Why can't I make it "try again" on a book that it thinks I have that is in the 80k books you have some rights / discounts on?
This, however, is clearly a post about business models and the economy, or I assume it is, tl;dr The business side of technology is irrelevant to my interests, business is just a bad reality TV show.
I am an economist and this drivel is more like, "what I think I recall based on having taken econ classes a long time ago" than it is about economics or business. I would never endorse any of the above logic attributed to economists, with the possible exception of the first day Apple pricing which I would talk about simply in a college class even though actual economists know full well why a company might use that pricing model.
News flash: what's taught in college economics is known to not be correct, it's just part of a liberal arts education.
please enable your microphone
Not necessary on an Andriod phone where FB already has access to use the microphone without telling you--and you can't disable this without root.
just not the kind of control that the majority of Americans desire
I'm not so sure. I think the President (who ever that is) typically wants to keep the country safe and the NSA wants to do the same and they think that they are doing it correctly. I think people want the to be safe and it's tough as the person who is actually President to cut off the means employed by the NSA and hope that you are correct and the ends will still be there knowing that if there were an attack it could easily be your decision that allowed it and all it's nasty side effects.
All that said, I'd personally like more court involvement. In particular, I see no reason the judicial process couldn't happen in a classified arena. If the lawyers had security clearances and all judges already do, then I see no reason they couldn't just have closed proceedings without juries, but at least have some oversight from an outside body.
Another viable option for checks would be an Inspector General, covered by the Inspector General act and so truly independent from the agency itself, who could issue reports to the President and Congress.
sorry, point being, we can all afford computers.
Perhaps, but it was just a news letter. Anyways, the least expensive house in bounds for the school would be about $400,000 (and that would be a 1 BR condo that is boarded up and has a high association fee).
There is still a unique identifier for the customer, otherwise there would be no way to report the transaction to the bank and actually get the money.
uh, except the unique transaction number?
I knew someone who worked for a marketing firm and he said, "we either track your purchases through your loyalty card or your CC number, it's your choice if you save the money or not." Perhaps they store a hash of the CC number, but it's a unique key for you, rest assured.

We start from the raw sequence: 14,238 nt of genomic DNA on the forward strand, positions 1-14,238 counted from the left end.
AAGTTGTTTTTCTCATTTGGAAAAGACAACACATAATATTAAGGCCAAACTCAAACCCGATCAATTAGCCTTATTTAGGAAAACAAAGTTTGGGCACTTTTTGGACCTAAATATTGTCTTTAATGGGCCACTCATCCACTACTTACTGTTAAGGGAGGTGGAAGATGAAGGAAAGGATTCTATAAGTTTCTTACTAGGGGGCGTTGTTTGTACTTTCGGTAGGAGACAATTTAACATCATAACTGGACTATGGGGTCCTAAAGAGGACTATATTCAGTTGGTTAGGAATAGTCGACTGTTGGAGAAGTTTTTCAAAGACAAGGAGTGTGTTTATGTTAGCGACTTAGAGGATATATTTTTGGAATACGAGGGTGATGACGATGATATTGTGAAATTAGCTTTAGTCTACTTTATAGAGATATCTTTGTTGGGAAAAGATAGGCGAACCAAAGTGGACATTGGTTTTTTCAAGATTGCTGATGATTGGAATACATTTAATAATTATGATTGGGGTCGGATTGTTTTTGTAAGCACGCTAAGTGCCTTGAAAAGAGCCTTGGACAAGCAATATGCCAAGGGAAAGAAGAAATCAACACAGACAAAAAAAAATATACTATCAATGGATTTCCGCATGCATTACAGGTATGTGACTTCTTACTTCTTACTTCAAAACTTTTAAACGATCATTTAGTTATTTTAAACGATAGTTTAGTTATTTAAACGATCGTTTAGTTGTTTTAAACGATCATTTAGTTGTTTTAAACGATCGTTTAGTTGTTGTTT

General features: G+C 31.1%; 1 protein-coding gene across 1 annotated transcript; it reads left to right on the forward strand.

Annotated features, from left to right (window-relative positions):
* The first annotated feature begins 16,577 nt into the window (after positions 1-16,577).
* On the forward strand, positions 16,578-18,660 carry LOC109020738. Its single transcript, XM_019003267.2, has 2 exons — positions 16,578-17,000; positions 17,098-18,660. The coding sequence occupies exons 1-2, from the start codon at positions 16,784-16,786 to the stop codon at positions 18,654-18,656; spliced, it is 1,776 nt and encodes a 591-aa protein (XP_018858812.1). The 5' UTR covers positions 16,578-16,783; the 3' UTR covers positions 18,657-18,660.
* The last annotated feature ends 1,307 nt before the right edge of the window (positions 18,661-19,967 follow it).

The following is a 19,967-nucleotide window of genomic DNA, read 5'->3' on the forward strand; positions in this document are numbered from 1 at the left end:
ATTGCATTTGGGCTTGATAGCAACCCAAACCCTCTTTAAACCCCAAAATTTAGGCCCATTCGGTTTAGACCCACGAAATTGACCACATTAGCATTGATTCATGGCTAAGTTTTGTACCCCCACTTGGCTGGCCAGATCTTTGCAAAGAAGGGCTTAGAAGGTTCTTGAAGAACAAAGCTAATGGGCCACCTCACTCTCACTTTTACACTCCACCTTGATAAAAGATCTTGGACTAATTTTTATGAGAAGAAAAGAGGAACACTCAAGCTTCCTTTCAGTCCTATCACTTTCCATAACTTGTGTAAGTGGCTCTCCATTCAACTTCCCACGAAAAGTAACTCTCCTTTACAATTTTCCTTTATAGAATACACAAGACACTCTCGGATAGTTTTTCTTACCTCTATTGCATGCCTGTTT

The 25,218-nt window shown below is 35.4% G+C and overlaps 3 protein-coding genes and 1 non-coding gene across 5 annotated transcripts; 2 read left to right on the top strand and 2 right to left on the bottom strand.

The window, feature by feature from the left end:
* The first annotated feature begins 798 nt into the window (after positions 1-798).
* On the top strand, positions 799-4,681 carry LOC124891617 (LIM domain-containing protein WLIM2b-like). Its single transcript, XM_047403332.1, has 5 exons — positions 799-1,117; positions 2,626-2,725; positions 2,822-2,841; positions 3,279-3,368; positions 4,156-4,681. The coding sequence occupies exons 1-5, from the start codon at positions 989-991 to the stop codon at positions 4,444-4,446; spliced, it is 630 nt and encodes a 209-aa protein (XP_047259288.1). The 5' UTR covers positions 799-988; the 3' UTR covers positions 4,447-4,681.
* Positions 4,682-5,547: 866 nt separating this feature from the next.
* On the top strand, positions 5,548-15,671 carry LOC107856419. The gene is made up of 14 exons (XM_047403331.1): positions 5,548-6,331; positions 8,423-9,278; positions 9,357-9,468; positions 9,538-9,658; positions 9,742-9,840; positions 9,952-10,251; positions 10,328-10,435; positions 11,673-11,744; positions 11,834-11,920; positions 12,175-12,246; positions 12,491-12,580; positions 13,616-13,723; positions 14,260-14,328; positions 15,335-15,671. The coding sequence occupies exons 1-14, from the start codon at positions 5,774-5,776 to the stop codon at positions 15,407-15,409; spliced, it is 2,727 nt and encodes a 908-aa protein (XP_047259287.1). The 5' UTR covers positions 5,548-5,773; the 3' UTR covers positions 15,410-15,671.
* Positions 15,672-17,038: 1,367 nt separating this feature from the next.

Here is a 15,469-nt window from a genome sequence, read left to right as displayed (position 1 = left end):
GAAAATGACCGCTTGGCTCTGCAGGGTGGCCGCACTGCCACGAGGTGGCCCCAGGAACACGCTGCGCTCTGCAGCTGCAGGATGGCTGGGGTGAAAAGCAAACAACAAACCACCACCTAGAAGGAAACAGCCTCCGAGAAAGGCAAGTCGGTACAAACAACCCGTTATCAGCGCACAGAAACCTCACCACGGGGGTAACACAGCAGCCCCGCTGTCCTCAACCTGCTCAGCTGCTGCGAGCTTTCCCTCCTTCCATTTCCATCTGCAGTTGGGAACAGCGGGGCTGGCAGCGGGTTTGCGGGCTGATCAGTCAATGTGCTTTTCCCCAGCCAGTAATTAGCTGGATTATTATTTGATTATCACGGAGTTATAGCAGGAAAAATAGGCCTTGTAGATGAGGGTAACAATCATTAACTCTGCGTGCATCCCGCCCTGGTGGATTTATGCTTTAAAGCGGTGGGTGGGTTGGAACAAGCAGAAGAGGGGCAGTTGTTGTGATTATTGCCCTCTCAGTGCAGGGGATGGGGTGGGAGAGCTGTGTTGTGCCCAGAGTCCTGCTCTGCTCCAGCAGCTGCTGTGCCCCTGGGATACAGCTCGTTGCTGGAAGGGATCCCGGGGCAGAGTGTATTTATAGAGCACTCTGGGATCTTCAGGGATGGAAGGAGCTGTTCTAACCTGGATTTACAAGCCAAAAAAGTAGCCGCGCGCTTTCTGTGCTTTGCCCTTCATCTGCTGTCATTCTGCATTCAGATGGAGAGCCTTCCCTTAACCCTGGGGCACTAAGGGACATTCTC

Any system that relies on a number that you cannot hide remaining private is doomed to failure. But that's exactly what we have.
Try Discover or AmEx. They both own their own networks and so the website is current almost instantly. Visa is owned by no bank, so everybody has to wait to get the info. This also lets Discover and AmEx find fraudulent charges much faster and alert you to them right away.
I switched when I had a friend get their debit card stolen. She said the cops pointed out to her that if you only use CC, then while you're in the dispute process you have all your money whereas if you use a debit card, somebody else has your money while your in the dispute process. It's a big fucking deal when it's time to pay your rent/mortgage.
I felt that way until my child's teacher decided FB was the right way to disseminate information about classroom activities.
I walk my children to school past a "When Children Are Present" sing. I've never seen a single driver obey the lower speed limit. So if that's appropriate action, then yes, I'll bet it can do that. I'd take just obeying the posted normal limit.
Cold, I don't consider part c plans (your first link) to be fraudulent but I'm amazed to see a Republican back plans that have these characteristics:
* Part C plans cost 15% more than Medicare
* There is no evidence that Part C plans are better than Medicare
Part C could have been interesting if the first line was different. What if they cost 10% less and there wasn't evidence that medicare was better? Hmm, maybe? But the Republicans didn't set them up that way. They set them up to cost more. The best thing that can be said about them is that they offered free health club memberships. But then we'd have a Republican claiming that the government should be spending $1,500 / year to get seniors health club memberships. Are you seriously going to say that?
The fraud prevention has to do with Medicare fraud being rampant. The law was setup, by congress, so that providers had a right to participate in the programs. So Medicare would shutdown a fraudulent biller and they could apply to be covered the next day. Then, by law, Medicare would have to accept them into the program (it was a right). Now, Medicare has more power to prevent this type of fraud. This is a good thing. Don't you agree?
I'm unaware of the right abandoning Obamacare. It's a great idea. It used to be that if you wanted to start a business or continue to run a small business, you would have to go find health insurance on a market that would discriminate harshly against you. Now, you go to one big market and get good rates. So small businesses are easier to open and more affordable to open. It's really just trying to prevent a Democrat from getting credit for something good that is making the right hate Obamacare, not the policy, which is great.
It was a European trainer jet.